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Covid-19 Vaccines Do Not Contain a Microchip, But Twitter Has Injected Memes Anyway

Covid-19 Vaccines Do Not Contain a Microchip, But Twitter Has Injected Memes Anyway

There are 10 ingredients in Pfizer’s coronavirus vaccines, but none of them are a tracking microchip planted by the government to surveil the movements of people.

Will the new coronavirus vaccine plant a microchip in you?

The answer is no: That is not scientifically possible, but if you would have asked conspiracy theorists this, you may have received a different answer. The conspiracy theory is really is so bad and widespread The New York Times had to un-ironically write an article called “No, there are no microchips in coronavirus vaccines."

There are 10 ingredients in Pfizer’s coronavirus vaccines, but none of them are a tracking microchip planted by the government to surveil the movements of people.

In the vaccine itself, there’s one active ingredient: a molecule called messenger RNA, or mRNA, which contains genetic instructions for a coronavirus protein called spike. Once injected, the mRNA will instruct human cells to manufacture spike, exposing the immune system to a highly recognizable feature of the virus. The idea is to help the body learn one of the virus’s most distinguishing traits, so that the virus will be recognized and rapidly quashed if it tries to establish an infection, explains the article.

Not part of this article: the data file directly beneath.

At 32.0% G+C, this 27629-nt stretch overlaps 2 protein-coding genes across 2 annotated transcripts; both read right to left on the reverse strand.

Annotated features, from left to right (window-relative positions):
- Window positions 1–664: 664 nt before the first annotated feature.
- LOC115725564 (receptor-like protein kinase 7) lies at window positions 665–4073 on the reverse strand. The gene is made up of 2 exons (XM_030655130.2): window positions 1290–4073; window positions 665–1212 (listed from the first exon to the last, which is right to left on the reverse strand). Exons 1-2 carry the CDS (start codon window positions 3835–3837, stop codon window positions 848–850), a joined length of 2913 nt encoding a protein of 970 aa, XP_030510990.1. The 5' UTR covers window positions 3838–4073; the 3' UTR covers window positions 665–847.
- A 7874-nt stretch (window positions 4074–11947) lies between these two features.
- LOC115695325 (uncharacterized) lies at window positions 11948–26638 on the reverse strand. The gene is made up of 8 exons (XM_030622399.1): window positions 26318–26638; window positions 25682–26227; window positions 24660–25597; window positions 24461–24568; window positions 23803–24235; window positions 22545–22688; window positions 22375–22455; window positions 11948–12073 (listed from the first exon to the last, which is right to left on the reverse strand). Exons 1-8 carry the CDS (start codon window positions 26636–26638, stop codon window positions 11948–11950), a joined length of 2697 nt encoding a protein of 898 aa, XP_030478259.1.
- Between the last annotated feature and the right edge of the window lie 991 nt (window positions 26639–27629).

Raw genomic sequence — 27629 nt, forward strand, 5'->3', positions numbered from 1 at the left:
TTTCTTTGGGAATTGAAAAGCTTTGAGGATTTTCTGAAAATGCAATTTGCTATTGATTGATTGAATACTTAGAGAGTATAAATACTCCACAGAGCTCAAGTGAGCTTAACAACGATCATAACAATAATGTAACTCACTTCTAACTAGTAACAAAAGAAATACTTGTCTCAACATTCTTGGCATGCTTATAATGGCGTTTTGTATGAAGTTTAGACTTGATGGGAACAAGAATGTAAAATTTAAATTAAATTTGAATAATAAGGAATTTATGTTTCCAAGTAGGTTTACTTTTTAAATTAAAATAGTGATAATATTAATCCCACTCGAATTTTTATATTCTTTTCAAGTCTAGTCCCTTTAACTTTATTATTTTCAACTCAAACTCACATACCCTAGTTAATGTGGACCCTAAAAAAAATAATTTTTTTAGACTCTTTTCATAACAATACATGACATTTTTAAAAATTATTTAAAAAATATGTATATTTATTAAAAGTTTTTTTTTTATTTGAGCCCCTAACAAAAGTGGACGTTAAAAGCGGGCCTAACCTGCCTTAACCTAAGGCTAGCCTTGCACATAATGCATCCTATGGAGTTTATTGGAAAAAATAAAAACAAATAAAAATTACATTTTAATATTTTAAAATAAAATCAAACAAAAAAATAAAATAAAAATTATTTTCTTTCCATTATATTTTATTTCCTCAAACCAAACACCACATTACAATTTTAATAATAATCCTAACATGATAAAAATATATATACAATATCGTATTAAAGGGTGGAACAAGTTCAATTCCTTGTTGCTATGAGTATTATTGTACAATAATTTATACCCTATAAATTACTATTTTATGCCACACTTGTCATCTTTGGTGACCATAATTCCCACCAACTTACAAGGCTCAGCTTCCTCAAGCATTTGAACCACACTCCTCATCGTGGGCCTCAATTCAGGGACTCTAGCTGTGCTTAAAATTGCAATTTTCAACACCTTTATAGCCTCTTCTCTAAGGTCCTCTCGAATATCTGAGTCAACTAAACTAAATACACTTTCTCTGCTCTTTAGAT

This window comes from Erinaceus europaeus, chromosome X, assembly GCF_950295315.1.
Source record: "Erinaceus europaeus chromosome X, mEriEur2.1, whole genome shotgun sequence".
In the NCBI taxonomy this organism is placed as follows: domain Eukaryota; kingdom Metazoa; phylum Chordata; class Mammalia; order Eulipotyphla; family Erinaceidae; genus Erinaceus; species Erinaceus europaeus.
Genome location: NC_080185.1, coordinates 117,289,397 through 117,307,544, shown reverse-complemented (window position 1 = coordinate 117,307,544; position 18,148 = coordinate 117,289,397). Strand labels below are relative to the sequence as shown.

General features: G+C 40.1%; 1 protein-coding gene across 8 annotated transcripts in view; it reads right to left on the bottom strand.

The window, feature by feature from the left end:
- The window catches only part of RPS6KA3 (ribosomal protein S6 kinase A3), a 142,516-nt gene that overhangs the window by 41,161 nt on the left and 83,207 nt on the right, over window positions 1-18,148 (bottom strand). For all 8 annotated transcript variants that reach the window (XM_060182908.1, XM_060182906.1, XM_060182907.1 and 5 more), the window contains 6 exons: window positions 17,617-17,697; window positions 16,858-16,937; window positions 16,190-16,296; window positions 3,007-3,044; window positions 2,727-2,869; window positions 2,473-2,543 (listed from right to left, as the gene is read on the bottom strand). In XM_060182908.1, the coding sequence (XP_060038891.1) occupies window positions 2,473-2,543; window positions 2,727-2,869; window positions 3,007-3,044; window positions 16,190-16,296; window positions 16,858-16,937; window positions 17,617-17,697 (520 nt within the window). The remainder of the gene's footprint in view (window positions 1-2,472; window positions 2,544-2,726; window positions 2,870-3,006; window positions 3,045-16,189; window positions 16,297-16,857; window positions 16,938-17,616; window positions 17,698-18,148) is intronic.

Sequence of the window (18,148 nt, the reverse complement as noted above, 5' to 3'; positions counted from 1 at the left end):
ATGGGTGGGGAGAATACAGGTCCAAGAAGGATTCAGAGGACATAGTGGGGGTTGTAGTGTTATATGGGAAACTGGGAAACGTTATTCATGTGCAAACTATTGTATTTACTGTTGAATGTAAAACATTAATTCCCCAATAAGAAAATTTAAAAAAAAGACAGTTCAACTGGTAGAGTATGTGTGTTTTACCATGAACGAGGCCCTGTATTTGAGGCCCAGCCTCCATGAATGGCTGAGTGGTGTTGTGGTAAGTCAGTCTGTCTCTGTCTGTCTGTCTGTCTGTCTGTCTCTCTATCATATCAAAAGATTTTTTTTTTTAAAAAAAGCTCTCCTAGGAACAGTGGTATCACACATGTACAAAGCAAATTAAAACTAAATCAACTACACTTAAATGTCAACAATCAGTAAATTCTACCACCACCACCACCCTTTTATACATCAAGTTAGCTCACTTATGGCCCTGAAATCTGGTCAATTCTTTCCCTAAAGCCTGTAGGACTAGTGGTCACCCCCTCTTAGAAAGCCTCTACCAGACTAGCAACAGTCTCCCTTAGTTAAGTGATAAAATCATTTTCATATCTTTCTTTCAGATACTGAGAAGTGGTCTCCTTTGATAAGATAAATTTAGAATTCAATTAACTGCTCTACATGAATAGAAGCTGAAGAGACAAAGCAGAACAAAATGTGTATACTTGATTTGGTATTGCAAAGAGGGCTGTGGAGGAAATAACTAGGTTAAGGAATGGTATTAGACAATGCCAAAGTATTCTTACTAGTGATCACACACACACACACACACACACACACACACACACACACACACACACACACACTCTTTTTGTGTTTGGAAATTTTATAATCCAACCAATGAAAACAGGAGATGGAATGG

The mRNA rapidly degrades, leaving no trace in the body. All that’s left behind is a molecular memory of the virus — the intended goal of any vaccine.

Pfizer’s vaccine also contains nine other ingredients. Four of them are lipids with impossibly complex chemical names: ((4-hydroxybutyl)azanediyl)bis(hexane-6,1-diyl)bis (ALC-3015); (2- hexyldecanoate),2-[(polyethylene glycol)-2000]-N,N-ditetradecylacetamide (ALC-0159); 1,2-distearoyl-snglycero-3-phosphocholine (DPSC); and cholesterol.

The Pfizer vaccine, like one from Moderna, uses lipid nanoparticles to encase the RNA. The nanoparticles are, basically, tiny greasy spheres that protect the mRNA and help it slide inside cells, reports Technology Review.

Definitely no space for a microchip of any kind, then. The conspiracy theory is so wide-spread (it’s been circulating since May) that people who got the vaccine shot made memes about ‘getting the microchip’ on Twitter.

If you’re still not convinced, Moderna and Pfizer-BioNTech have both gone public with their ingredient lists, and neither of them state a microchip. In fact, Pfizer also states that it has zero preservatives.

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